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Think Different: Don’t harvest Palmer amaranth weeds

Think Different: Don’t harvest Palmer amaranth weeds


Before you run that combine through every acre of your fields, I’d highly recommend reading “Resistant Palmer amaranth hits the Midwest.” This weed is a game changer, and if left unchecked without multiple herbicide modes of control, you can literally lose a field in three years’ time.

University of Illinois weed scientist Aaron Hager calls it Satan, and he’s only half joking. That’s a strong word for this super aggressive pigweed, Palmer amaranth, but that is the extreme level of seriousness or danger that this fast and prolific weed possesses. In fact when I spoke with Hager during the Farm Progress Show, he shared a story from University of Arkansas Weed Scientist Jason Norsworthy about an 8,000-acre Arkansas farmer who didn’t have time to scout and ignored signs and warnings about the weed. By the time Palmer had become entrenched in his fields, he didn’t have the capital to invest in other weed control technologies, and he lost his farm.



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Bottom line during harvest: 1.) If you spot even one Palmer plant - do NOT mechanically harvest it (take photo and save a leaf for I.D., then put in plastic bag and burn them. 2.) Flag or GPS-mark this area for intense scouting. 3.) Leave that area untilled. Even if you don’t find them, begin herbicide practices listed in the story to help keep this weed away.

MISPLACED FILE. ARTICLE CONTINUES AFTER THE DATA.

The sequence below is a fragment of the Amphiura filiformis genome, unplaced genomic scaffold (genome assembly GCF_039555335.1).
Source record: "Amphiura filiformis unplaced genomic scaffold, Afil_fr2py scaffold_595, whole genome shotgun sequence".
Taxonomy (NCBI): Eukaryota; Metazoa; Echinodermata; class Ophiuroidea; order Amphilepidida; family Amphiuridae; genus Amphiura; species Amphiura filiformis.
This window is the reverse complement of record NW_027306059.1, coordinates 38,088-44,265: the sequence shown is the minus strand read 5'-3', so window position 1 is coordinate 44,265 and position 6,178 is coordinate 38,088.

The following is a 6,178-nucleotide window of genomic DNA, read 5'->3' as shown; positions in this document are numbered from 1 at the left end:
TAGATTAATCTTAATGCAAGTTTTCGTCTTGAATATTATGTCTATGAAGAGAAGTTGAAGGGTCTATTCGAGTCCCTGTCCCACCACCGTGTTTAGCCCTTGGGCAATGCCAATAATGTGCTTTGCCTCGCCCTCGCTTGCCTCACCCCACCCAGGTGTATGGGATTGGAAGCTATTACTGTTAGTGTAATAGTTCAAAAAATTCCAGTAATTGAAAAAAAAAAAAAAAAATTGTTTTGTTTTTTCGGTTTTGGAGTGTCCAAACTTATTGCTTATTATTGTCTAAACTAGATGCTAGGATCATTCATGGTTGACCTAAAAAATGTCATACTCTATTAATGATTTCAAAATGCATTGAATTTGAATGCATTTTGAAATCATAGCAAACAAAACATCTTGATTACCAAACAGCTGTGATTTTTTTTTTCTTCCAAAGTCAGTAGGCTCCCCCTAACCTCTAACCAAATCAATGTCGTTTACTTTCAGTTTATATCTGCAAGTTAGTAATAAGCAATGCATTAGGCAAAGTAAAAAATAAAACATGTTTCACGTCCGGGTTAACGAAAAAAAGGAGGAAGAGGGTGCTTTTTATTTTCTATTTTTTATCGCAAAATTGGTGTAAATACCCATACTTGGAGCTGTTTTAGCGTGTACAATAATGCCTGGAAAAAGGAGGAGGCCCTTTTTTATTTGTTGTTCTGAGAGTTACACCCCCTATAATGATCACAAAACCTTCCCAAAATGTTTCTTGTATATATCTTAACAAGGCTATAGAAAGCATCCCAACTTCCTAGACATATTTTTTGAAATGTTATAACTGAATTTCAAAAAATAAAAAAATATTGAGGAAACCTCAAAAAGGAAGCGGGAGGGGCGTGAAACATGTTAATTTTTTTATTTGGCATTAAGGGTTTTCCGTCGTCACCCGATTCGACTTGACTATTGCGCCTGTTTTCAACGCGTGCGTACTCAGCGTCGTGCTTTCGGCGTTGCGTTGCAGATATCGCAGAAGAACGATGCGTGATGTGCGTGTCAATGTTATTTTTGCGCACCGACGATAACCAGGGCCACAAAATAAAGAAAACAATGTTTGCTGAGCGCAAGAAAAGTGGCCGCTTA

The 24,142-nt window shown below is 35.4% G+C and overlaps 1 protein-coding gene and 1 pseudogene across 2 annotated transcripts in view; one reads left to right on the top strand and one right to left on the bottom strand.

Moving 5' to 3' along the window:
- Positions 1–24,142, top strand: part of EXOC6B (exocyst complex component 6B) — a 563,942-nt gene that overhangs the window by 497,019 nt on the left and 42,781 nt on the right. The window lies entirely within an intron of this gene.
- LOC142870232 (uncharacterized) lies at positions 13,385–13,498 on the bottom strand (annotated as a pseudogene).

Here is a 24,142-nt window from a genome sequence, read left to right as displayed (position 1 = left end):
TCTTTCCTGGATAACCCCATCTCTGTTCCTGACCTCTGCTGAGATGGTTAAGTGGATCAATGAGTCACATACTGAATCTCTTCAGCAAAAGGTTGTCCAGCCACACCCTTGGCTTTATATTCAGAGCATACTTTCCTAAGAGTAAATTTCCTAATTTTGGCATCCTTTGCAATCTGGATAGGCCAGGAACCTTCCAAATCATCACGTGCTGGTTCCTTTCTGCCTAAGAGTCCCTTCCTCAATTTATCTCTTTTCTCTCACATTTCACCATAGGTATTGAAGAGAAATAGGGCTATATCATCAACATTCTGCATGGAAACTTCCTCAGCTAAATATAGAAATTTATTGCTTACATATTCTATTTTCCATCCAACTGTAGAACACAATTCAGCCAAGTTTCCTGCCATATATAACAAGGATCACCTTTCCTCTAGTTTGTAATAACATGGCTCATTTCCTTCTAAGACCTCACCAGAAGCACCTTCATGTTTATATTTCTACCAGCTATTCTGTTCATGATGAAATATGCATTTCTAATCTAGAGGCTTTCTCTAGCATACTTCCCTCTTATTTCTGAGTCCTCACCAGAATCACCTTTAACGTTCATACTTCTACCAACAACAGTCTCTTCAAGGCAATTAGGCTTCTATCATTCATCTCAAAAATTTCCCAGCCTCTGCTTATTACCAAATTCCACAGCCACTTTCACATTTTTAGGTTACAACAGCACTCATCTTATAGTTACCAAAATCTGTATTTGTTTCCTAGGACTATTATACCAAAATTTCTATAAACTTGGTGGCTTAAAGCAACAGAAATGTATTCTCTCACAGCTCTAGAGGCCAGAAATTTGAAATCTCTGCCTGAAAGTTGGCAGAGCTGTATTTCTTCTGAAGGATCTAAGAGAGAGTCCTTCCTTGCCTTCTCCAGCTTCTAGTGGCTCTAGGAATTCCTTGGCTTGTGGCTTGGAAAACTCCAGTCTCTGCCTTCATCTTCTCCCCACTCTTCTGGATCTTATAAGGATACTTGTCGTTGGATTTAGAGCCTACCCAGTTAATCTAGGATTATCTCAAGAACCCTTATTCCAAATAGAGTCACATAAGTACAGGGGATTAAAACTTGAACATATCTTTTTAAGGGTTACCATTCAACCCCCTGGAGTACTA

Awards for CSD

We don’t publish content in this magazine or on to win awards, we do it to help you find the most efficient applied science methods that boost yields and profits with reduced input costs, reduced erosion and improved soil health for sustainable farming. However, it was nice to be recognized during our recent American Agricultural Editors’ Association meeting.

Corn+Soybean Digest editorial staff captured four magazine design awards, a writing award for the story “Don’t let rootworms win”, best mobile app award for Extreme Beans ( for iPhones and for Android), and two photo awards that included the prestigious photo of the year award now at the top of our Facebook page. While e appreciate the kudos from this very competitive contest, they don’t hold a candle to calls and notes of appreciation from you on a story well done.

I sincerely thank you for reading, for viewing more valuable content on, for subscribing to our newsletters, and for being willing to Think Different.



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